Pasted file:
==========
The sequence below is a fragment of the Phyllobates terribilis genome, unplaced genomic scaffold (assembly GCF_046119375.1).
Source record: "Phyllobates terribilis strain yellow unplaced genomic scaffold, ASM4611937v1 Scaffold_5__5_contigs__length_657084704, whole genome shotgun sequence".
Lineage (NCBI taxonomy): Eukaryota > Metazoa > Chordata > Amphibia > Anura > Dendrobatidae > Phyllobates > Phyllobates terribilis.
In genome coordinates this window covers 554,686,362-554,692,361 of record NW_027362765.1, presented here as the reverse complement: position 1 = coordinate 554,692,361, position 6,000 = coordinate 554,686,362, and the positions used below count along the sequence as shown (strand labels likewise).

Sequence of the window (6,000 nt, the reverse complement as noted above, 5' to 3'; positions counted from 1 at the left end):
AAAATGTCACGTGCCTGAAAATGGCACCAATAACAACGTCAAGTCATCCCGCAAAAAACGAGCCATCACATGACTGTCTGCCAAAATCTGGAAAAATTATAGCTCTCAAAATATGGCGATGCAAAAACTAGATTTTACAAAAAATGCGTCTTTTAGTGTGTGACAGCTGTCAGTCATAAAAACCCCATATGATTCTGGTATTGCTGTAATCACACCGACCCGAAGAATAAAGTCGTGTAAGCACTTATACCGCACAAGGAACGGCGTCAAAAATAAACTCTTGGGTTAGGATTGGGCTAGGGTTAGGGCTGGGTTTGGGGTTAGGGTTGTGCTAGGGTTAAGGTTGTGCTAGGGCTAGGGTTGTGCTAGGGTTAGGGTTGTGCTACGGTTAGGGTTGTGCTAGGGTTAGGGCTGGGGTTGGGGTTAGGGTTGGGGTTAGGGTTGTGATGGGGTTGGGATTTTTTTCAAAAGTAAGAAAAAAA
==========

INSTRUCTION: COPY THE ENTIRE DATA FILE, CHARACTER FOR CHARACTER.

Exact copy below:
The sequence below is a fragment of the Phyllobates terribilis genome, unplaced genomic scaffold (assembly GCF_046119375.1).
Source record: "Phyllobates terribilis strain yellow unplaced genomic scaffold, ASM4611937v1 Scaffold_5__5_contigs__length_657084704, whole genome shotgun sequence".
Lineage (NCBI taxonomy): Eukaryota > Metazoa > Chordata > Amphibia > Anura > Dendrobatidae > Phyllobates > Phyllobates terribilis.
In genome coordinates this window covers 554,686,362-554,692,361 of record NW_027362765.1, presented here as the reverse complement: position 1 = coordinate 554,692,361, position 6,000 = coordinate 554,686,362, and the positions used below count along the sequence as shown (strand labels likewise).

Sequence of the window (6,000 nt, the reverse complement as noted above, 5' to 3'; positions counted from 1 at the left end):
AAAATGTCACGTGCCTGAAAATGGCACCAATAACAACGTCAAGTCATCCCGCAAAAAACGAGCCATCACATGACTGTCTGCCAAAATCTGGAAAAATTATAGCTCTCAAAATATGGCGATGCAAAAACTAGATTTTACAAAAAATGCGTCTTTTAGTGTGTGACAGCTGTCAGTCATAAAAACCCCATATGATTCTGGTATTGCTGTAATCACACCGACCCGAAGAATAAAGTCGTGTAAGCACTTATACCGCACAAGGAACGGCGTCAAAAATAAACTCTTGGGTTAGGATTGGGCTAGGGTTAGGGCTGGGTTTGGGGTTAGGGTTGTGCTAGGGTTAAGGTTGTGCTAGGGCTAGGGTTGTGCTAGGGTTAGGGTTGTGCTACGGTTAGGGTTGTGCTAGGGTTAGGGCTGGGGTTGGGGTTAGGGTTGGGGTTAGGGTTGTGATGGGGTTGGGATTTTTTTCAAAAGTAAGAAAAAAA